Growth Trends for Related Jobs
You may love chowing down on spicy tuna rolls and creamy, delicious California rolls, but have you ever thought about what goes into making sushi? The Japanese consider making sushi to be a true art form that only the most worthy, experienced chefs can perfect. Chefs who prepare authentic sushi, in Japan or elsewhere, go through years of intensive training before they can find jobs as professional sushi experts.
Much like a certified sommelier or a craft bartender, a master sushi chef is as well-versed in the art of making sushi as he or she is in the culture and history of sushi. Making sushi properly is not an easy, frivolous profession; it’s an age-old vocation that’s treated with true reverence, especially in Japan. The history of becoming a sushi chef is rich, long and detailed.
In Japan, a chef who makes sushi is called an itamae. An itamae has excellent knife skills, knows how to cook rice to perfection, is knowledgeable about virtually every type of fish and roll, knows how to put together a menu, and has a creative, well-honed design eye. Sound simple? It’s far from it.
Becoming a sushi chef requires rigorous training. For instance, in Japan, it can take sushi chefs anywhere from five to 10 years (or more) to rise through the ranks and graduate from making rice to commanding their own sushi counter. In the United States, budding sushi chefs should hone their skills by taking sushi classes and mentoring master chefs; they also may consider getting an associate’s or bachelor’s degree in culinary arts.
Sushi chef certification isn’t a requirement, though there are formal sushi chef academies in the U.S. and several Asian countries. Taking sushi courses and receiving a formalized culinary education are important endeavors, but the key to becoming a highly skilled and respected sushi chef is to learn on the job. Aspiring sushi chefs should be disciplined, have an intense devotion to the craft, and be willing to train under a master sushi chef for years.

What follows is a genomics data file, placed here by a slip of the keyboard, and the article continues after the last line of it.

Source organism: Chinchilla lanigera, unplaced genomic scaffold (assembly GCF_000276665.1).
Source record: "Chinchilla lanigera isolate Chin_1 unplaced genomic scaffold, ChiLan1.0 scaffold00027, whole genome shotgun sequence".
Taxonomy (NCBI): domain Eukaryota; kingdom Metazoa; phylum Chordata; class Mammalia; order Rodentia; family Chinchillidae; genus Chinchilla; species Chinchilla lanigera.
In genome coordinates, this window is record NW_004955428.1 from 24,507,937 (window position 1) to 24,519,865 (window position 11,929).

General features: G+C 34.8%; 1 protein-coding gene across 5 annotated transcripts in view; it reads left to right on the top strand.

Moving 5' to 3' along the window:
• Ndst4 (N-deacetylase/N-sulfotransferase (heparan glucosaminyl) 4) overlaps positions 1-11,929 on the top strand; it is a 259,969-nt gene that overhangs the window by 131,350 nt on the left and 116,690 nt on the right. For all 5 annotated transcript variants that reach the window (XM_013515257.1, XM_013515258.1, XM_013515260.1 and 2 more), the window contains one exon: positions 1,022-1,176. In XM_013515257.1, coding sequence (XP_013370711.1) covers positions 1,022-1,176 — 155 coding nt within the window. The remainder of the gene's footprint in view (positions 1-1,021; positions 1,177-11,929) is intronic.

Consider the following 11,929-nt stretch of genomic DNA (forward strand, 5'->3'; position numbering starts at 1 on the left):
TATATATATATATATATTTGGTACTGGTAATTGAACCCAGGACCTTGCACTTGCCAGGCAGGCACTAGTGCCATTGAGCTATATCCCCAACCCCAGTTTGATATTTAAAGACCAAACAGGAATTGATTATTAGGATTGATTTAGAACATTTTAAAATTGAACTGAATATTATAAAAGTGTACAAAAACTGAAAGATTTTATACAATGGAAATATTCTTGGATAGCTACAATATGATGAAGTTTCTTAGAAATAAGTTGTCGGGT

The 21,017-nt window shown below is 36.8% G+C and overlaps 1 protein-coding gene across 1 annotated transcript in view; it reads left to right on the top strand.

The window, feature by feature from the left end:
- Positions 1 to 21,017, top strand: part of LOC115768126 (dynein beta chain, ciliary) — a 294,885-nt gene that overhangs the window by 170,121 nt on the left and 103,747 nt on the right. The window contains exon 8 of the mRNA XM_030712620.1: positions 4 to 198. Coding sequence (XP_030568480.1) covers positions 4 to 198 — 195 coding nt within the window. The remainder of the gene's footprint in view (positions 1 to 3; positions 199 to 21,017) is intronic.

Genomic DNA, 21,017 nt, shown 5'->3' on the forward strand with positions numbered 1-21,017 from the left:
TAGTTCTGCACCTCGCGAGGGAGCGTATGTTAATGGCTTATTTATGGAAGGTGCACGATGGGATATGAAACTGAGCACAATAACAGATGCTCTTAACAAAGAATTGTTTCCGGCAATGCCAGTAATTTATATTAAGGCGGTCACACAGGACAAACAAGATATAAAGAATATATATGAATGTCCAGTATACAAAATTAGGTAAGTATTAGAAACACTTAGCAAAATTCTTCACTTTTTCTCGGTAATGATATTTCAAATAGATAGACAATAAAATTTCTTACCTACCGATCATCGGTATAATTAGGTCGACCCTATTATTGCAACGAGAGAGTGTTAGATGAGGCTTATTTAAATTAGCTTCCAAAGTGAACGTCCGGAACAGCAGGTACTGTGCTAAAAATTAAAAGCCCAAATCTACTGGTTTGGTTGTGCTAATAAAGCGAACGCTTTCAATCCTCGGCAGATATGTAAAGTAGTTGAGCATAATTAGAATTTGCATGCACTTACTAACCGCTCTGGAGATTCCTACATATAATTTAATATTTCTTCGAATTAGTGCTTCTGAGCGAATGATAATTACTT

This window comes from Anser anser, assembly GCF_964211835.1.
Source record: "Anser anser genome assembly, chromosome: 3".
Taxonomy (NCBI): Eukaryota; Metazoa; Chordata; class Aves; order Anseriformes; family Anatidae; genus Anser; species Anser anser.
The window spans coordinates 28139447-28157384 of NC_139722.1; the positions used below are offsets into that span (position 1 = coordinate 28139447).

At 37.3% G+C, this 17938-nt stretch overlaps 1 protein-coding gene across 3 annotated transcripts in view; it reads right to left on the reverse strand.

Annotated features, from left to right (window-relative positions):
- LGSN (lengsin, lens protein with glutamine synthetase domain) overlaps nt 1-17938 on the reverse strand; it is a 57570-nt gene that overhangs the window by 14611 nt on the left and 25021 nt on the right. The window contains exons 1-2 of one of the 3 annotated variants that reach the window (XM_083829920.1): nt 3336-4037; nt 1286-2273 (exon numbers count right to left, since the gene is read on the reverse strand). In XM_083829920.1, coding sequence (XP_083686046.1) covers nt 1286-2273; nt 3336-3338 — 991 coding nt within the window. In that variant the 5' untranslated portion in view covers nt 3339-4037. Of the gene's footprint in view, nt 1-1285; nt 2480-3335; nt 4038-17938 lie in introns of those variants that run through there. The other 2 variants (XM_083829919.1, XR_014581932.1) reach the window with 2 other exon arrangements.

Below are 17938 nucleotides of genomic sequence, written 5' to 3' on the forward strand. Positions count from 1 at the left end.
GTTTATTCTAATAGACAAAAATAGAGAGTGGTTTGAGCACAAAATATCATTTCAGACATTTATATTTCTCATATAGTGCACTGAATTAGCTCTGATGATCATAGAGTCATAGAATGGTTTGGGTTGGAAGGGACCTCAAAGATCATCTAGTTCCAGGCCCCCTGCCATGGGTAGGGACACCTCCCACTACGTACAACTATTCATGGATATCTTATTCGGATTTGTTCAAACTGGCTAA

Novice sushi chefs typically first become apprentices so that they may observe a master chef and become immersed in the craft of sushi-making. The responsibilities of an apprentice chef usually include (but are not limited to) receiving and preparing ingredients, assisting with sushi prep, and keeping the work area up to health department standards.
After an apprenticeship, entry-level chefs will then usually go on to work in restaurants or supermarkets. After several years in the field, advanced sushi chefs can exhibit their skills by identifying superior fish, creating menus, hiring and training staff, and preparing a wide, diverse range of sushi types. Business-savvy sushi chefs may consider becoming restaurant owners or culinary entrepreneurs, especially if they live in thriving urban areas like New York, Austin, Los Angeles, Portland, Chicago, or in other bustling, food-centric cities around the globe.
Years of Experience and Salary
As of April 2018, according to the U.S. Bureau of Labor Statistics, sushi chefs earned a median annual salary of $48,460 per year, which means that half earned more than this, while the other half earned less. A sushi chef salary tends to increase with time, experience and reputation, and skilled chefs can expect to command a higher salary. Sushi chefs may work in a variety of restaurant settings, while entry-level chefs may work in grocery stores or specialty food shops.
Job Growth Trend
Job opportunities for sushi chefs can be found in many corners of the world. According to the Bureau of Labor Statistics, job growth is expected to increase 10 percent over the next decade, while the average growth rate is 7 percent for all occupations.
Justine Harrington is based in Austin, where she writes about current trends in workplace wellness, co-working, and millennial career culture. Her work has been published in Forbes, USA Today, Fodor's, Marriott Traveler, SAS Airlines, the Austin American-Statesman, Austin Monthly, and dozens of other print and online publications.